'I Couldn't See the Light': Gretchen Rossi's Long Road to Motherhood
"The Real Housewives of Orange County" alum Gretchen Rossi, 42, sat down with Giddy's Marisa Sullivan in Laguna Beach, California, to share her incredible—and painful—journey to motherhood.
It started with a round of IVF, resulting in the loss of 14 embryos. With IVF not working, Rossi and her partner, Slade Smiley, 47, decided it was time for a vasectomy reversal.
Rossi, who now has a 2-year-old girl with Smiley, had learned about his vasectomy before they decided to have a child together.
"So I actually knew about Slade's vasectomy very early on, because, obviously, we started having sex—unprotected sex—and I was like, 'I need to know what's going on here,' because we weren't married…and I was like, 'What's the situation?'" Rossi said.
In this exclusive interview, the former reality-TV star outlines her struggles with infertility and the steps she and her partner took to finally conceive, including a vasectomy reversal and IVF.
Smiley's former partner had suffered multiple miscarriages, and when his son, Grayson, 21, was diagnosed with a rare form of brain cancer at age 6, they thought the vasectomy was "the responsible thing to do," fearing that they were not producing healthy children together.
Then Slade met Gretchen, who didn't have any children of her own at the time and had dreamed of becoming a mother. When the couple's first round of IVF was unfruitful, he scheduled the vasectomy reversal.
"It was a five-and-a-half-hour surgery, 12-week recovery," Rossi said of the "painful" process. She urges men to really be sure they do not want to have another child before having a vasectomy, since having the reversal can be excruciating. Smiley had two "massive" scars on either side of his pelvis and had to abstain from sex for weeks following the operation.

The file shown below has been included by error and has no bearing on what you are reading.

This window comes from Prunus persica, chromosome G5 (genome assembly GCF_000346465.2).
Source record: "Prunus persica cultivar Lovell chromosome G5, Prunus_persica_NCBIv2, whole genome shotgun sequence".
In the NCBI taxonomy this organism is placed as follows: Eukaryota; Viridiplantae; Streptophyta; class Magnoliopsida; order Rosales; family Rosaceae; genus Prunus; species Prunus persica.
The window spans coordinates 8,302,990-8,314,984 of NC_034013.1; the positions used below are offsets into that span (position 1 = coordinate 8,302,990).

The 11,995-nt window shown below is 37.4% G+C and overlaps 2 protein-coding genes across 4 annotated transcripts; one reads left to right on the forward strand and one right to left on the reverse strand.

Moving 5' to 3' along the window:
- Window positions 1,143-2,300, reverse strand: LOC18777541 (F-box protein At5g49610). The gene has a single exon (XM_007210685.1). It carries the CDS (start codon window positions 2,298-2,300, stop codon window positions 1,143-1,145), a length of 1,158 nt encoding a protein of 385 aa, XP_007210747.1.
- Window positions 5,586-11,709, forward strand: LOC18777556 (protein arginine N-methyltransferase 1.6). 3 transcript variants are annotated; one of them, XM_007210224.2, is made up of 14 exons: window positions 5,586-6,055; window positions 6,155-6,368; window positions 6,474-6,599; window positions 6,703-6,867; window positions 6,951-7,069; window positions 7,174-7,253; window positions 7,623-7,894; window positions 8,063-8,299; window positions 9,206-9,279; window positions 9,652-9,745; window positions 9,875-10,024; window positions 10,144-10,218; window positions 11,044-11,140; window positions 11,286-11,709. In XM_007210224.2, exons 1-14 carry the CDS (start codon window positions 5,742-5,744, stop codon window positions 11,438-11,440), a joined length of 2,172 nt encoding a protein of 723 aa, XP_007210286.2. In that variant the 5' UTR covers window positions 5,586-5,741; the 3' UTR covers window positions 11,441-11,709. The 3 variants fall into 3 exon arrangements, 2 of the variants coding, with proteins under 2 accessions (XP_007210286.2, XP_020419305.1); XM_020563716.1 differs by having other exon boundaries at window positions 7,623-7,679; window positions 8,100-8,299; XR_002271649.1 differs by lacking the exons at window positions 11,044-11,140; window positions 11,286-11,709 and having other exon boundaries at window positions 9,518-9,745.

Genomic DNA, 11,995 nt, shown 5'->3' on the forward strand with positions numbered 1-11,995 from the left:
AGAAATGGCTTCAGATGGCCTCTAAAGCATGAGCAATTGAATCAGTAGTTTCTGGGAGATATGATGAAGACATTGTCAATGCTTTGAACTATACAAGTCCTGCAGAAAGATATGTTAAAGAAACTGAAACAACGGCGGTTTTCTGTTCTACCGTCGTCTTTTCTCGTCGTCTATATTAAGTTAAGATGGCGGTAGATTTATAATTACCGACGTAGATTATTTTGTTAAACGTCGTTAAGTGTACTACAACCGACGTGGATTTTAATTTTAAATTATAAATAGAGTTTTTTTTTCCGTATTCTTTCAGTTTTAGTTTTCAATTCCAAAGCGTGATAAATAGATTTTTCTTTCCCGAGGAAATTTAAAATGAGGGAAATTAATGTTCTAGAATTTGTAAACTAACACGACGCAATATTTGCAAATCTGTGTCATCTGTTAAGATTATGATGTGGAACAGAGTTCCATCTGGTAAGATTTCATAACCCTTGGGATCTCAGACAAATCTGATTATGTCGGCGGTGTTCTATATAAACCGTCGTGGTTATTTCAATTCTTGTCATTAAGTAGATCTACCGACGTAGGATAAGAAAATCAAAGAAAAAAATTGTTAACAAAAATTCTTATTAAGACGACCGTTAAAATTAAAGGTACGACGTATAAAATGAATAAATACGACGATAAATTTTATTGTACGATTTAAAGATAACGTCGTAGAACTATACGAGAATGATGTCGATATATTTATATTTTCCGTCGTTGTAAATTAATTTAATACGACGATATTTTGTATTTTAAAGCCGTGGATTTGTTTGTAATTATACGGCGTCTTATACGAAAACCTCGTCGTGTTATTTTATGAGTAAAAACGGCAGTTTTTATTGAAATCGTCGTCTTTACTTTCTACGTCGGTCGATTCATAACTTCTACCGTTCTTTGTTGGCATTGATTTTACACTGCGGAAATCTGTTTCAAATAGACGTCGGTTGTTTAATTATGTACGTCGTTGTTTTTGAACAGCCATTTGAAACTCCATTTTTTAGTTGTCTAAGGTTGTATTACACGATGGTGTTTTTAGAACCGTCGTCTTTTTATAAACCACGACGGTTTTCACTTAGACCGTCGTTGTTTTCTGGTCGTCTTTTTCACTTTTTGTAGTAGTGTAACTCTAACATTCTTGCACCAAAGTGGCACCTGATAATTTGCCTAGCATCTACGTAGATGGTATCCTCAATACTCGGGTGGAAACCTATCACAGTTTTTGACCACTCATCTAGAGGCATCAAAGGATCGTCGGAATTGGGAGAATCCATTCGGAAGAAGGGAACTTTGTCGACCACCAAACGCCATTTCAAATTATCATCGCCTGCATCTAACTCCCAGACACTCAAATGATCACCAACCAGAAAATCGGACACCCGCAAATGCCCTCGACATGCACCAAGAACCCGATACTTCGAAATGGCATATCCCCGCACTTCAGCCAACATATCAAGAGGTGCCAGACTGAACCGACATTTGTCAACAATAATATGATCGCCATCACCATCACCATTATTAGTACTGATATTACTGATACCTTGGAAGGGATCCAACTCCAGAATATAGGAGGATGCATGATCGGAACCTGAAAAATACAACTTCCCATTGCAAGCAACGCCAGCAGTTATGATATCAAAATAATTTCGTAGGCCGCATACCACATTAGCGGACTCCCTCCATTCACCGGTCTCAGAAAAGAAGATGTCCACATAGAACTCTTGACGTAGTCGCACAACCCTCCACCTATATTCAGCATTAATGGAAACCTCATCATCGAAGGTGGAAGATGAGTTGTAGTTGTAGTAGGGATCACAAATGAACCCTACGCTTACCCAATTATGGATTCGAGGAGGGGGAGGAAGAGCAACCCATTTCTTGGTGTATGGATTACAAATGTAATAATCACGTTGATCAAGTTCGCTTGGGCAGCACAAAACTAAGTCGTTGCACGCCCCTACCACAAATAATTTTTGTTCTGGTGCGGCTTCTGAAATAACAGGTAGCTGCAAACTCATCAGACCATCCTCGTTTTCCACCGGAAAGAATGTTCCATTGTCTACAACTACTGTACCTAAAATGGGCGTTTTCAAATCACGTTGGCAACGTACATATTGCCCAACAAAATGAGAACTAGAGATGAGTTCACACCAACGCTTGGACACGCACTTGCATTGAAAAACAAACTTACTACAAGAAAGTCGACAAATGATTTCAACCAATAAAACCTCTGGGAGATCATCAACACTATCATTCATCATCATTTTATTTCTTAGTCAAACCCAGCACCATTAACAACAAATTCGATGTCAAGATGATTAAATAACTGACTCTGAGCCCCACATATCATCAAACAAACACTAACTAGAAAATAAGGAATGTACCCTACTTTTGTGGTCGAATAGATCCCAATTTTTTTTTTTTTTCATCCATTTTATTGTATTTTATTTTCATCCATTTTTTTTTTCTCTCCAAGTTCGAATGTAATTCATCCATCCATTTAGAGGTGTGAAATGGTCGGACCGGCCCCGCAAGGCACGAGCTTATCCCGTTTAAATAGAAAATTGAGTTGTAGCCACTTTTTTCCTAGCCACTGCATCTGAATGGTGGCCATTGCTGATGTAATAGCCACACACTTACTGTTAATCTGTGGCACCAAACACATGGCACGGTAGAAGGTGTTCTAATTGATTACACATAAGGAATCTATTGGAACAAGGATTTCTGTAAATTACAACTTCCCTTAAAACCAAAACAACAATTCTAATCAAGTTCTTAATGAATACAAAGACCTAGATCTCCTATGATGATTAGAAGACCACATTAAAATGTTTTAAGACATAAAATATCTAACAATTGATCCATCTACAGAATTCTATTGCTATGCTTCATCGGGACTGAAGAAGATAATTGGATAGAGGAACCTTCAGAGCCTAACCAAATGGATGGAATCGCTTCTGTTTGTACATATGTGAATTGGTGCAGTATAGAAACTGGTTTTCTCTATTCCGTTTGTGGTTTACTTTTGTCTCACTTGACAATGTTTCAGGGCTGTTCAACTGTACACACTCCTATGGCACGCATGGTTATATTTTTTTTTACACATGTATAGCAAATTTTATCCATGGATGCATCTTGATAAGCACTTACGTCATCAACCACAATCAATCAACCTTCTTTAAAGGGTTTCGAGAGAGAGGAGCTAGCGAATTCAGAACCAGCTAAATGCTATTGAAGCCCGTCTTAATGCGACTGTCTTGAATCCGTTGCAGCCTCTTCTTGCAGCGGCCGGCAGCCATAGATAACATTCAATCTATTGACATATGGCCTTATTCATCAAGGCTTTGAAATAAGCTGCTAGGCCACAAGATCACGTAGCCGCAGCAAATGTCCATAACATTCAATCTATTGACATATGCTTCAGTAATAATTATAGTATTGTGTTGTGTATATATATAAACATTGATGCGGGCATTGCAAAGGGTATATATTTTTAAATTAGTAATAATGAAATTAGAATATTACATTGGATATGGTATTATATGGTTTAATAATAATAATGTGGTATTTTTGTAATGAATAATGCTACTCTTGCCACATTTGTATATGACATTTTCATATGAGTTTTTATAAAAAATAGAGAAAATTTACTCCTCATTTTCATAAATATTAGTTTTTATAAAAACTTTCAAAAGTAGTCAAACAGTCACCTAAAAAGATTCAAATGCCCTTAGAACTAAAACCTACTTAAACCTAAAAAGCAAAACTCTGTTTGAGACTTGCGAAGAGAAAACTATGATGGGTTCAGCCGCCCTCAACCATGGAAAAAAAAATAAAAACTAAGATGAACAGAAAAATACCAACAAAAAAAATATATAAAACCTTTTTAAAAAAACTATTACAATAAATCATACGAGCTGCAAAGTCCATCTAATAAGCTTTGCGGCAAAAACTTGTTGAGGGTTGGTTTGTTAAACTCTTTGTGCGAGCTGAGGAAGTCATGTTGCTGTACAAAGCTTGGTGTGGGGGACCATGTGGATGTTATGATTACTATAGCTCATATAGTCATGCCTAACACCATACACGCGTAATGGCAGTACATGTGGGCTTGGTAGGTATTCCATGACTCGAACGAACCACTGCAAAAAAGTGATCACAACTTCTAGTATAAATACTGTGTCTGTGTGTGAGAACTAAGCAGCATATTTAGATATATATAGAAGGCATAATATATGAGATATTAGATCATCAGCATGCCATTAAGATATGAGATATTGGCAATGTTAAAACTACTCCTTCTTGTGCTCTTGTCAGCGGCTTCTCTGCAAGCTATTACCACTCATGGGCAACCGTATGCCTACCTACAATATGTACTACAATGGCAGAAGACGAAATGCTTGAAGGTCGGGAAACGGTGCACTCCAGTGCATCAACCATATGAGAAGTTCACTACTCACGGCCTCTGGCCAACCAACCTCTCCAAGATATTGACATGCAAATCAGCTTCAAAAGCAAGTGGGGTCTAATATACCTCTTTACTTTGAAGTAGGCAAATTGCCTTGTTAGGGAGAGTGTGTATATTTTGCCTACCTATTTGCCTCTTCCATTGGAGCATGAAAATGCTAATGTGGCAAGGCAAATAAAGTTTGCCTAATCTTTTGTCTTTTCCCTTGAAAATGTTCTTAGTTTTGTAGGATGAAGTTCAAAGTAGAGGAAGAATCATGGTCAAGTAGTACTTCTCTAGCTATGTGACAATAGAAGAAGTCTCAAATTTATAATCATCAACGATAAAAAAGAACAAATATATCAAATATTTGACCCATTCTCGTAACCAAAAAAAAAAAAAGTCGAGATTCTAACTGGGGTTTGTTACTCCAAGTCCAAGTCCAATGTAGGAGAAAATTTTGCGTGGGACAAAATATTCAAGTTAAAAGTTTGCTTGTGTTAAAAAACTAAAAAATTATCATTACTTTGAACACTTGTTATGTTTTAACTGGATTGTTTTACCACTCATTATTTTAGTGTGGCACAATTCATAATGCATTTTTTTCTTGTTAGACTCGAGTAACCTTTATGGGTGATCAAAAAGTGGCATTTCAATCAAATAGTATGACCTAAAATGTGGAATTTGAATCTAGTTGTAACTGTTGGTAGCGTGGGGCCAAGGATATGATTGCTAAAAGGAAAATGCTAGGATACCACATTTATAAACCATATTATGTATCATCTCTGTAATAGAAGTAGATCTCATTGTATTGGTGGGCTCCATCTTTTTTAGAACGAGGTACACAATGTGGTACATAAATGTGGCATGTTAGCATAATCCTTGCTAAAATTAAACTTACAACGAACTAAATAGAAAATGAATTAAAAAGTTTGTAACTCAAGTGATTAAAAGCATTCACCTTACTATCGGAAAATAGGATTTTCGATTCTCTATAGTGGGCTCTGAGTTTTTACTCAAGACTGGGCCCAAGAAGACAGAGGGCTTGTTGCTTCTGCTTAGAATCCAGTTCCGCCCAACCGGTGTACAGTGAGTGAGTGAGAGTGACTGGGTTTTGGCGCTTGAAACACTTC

"Thank god it all healed okay," Rossi said, admitting that she felt horrible about what he had to go through. "It's a complicated surgery."
They had to go for checkups every few months to see if the surgery was a success, but no sperm were showing up.
After 14 lost embryos, a vasectomy reversal and three more rounds of IVF, Rossi and Smiley finally held Skylar Gray in their arms.
Doctors weren't so hopeful, telling the couple, "At this point, if the sperm is not showing up, it's just never going to show up." Rossi said she started "bawling crying" when she heard those words, trying to come to terms with the fact that she might never have a biological child.
"It was a really sad realization," Rossi—who was 39 at the time—expressed. "I just cried and cried and cried and cried…. I just couldn't see the light at the end of the tunnel."
Rossi, however, was not giving up. The couple went through three more rounds of IVF before their long-awaited baby girl arrived on July 10, 2019. After 14 lost embryos, a vasectomy reversal and three more rounds of IVF, Rossi and Smiley finally held Skylar Gray in their arms.
Because of this traumatic experience, Rossi—a supporter of the LifeVac first-aid device for children —urges women to freeze their eggs when they're in their 20s, well before they may be doing any sort of family planning.
It's also important to know that there are many resources out there, Rossi said, and many organizations that can help educate women about the physical, emotional and financial aspects of the process. Talking to a doctor is a good first step.